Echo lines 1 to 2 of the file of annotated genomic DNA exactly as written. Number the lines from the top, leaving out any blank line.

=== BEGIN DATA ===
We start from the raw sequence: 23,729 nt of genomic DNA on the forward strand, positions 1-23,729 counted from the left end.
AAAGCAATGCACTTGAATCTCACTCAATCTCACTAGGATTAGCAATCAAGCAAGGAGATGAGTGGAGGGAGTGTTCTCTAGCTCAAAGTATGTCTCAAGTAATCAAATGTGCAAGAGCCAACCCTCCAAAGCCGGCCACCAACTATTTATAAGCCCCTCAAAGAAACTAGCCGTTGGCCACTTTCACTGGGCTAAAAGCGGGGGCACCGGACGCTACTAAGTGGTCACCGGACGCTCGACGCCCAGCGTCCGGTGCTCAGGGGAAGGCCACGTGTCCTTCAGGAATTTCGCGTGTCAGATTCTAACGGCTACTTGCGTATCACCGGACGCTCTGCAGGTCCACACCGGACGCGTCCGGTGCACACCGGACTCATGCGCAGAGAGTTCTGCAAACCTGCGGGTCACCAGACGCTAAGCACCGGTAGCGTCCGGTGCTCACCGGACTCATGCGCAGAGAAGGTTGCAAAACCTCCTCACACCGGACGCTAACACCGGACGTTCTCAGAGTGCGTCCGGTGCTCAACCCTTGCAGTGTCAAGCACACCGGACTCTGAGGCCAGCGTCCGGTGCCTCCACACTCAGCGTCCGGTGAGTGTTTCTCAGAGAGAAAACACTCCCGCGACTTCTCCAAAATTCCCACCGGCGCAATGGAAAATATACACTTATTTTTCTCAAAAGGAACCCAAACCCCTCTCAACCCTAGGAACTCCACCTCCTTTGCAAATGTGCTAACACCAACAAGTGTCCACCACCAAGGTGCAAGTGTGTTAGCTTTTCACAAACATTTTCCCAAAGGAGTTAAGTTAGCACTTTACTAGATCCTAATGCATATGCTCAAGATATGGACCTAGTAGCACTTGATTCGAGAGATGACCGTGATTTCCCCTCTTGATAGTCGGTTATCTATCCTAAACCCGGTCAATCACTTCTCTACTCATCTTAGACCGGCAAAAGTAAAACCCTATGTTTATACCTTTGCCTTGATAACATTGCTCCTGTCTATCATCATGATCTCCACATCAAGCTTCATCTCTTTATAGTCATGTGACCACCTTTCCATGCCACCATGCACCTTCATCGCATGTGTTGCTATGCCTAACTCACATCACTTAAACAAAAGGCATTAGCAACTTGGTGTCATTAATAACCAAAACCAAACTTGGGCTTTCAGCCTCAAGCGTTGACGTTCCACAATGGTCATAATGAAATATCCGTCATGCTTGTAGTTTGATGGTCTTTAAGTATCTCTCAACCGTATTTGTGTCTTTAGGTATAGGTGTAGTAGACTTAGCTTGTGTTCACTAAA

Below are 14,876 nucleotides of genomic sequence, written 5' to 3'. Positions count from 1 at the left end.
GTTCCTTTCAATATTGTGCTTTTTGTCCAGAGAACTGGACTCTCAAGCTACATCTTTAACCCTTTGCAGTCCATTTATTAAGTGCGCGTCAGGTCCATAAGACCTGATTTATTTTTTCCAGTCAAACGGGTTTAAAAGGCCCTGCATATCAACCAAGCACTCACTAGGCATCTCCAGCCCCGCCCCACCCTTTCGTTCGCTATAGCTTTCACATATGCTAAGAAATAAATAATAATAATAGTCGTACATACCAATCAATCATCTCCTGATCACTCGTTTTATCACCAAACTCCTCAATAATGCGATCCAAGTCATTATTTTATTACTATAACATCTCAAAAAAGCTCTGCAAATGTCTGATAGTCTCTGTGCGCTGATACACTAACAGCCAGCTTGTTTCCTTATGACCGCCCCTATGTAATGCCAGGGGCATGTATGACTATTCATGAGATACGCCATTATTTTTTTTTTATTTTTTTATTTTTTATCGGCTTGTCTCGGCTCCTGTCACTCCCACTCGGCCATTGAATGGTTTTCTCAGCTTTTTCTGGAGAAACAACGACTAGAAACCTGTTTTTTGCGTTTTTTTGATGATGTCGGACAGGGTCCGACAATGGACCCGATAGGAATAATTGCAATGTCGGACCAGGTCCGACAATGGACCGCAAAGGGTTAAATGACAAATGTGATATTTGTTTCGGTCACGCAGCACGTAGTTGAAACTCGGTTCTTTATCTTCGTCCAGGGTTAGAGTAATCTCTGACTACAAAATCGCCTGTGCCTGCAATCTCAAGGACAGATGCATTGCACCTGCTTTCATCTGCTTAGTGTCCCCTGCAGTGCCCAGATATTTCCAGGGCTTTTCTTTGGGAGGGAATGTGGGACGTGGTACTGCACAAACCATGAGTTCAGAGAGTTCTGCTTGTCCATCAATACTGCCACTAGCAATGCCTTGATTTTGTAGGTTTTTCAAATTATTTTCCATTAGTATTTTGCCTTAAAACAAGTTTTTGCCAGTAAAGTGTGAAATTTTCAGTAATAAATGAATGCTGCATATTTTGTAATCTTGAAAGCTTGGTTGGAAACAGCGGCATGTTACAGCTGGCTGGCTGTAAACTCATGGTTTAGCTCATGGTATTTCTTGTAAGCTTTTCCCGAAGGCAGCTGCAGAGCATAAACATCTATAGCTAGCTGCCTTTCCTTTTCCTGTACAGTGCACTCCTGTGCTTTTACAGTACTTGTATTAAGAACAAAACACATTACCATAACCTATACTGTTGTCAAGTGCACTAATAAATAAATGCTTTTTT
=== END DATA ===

We start from the raw sequence: 23,729 nt of genomic DNA on the forward strand, positions 1-23,729 counted from the left end.
AAAGCAATGCACTTGAATCTCACTCAATCTCACTAGGATTAGCAATCAAGCAAGGAGATGAGTGGAGGGAGTGTTCTCTAGCTCAAAGTATGTCTCAAGTAATCAAATGTGCAAGAGCCAACCCTCCAAAGCCGGCCACCAACTATTTATAAGCCCCTCAAAGAAACTAGCCGTTGGCCACTTTCACTGGGCTAAAAGCGGGGGCACCGGACGCTACTAAGTGGTCACCGGACGCTCGACGCCCAGCGTCCGGTGCTCAGGGGAAGGCCACGTGTCCTTCAGGAATTTCGCGTGTCAGATTCTAACGGCTACTTGCGTATCACCGGACGCTCTGCAGGTCCACACCGGACGCGTCCGGTGCACACCGGACTCATGCGCAGAGAGTTCTGCAAACCTGCGGGTCACCAGACGCTAAGCACCGGTAGCGTCCGGTGCTCACCGGACTCATGCGCAGAGAAGGTTGCAAAACCTCCTCACACCGGACGCTAACACCGGACGTTCTCAGAGTGCGTCCGGTGCTCAACCCTTGCAGTGTCAAGCACACCGGACTCTGAGGCCAGCGTCCGGTGCCTCCACACTCAGCGTCCGGTGAGTGTTTCTCAGAGAGAAAACACTCCCGCGACTTCTCCAAAATTCCCACCGGCGCAATGGAAAATATACACTTATTTTTCTCAAAAGGAACCCAAACCCCTCTCAACCCTAGGAACTCCACCTCCTTTGCAAATGTGCTAACACCAACAAGTGTCCACCACCAAGGTGCAAGTGTGTTAGCTTTTCACAAACATTTTCCCAAAGGAGTTAAGTTAGCACTTTACTAGATCCTAATGCATATGCTCAAGATATGGACCTAGTAGCACTTGATTCGAGAGATGACCGTGATTTCCCCTCTTGATAGTCGGTTATCTATCCTAAACCCGGTCAATCACTTCTCTACTCATCTTAGACCGGCAAAAGTAAAACCCTATGTTTATACCTTTGCCTTGATAACATTGCTCCTGTCTATCATCATGATCTCCACATCAAGCTTCATCTCTTTATAGTCATGTGACCACCTTTCCATGCCACCATGCACCTTCATCGCATGTGTTGCTATGCCTAACTCACATCACTTAAACAAAAGGCATTAGCAACTTGGTGTCATTAATAACCAAAACCAAACTTGGGCTTTCAGCCTCAAGCGTTGACGTTCCACAATGGTCATAATGAAATATCCGTCATGCTTGTAGTTTGATGGTCTTTAAGTATCTCTCAACCGTATTTGTGTCTTTAGGTATAGGTGTAGTAGACTTAGCTTGTGTTCACTAAA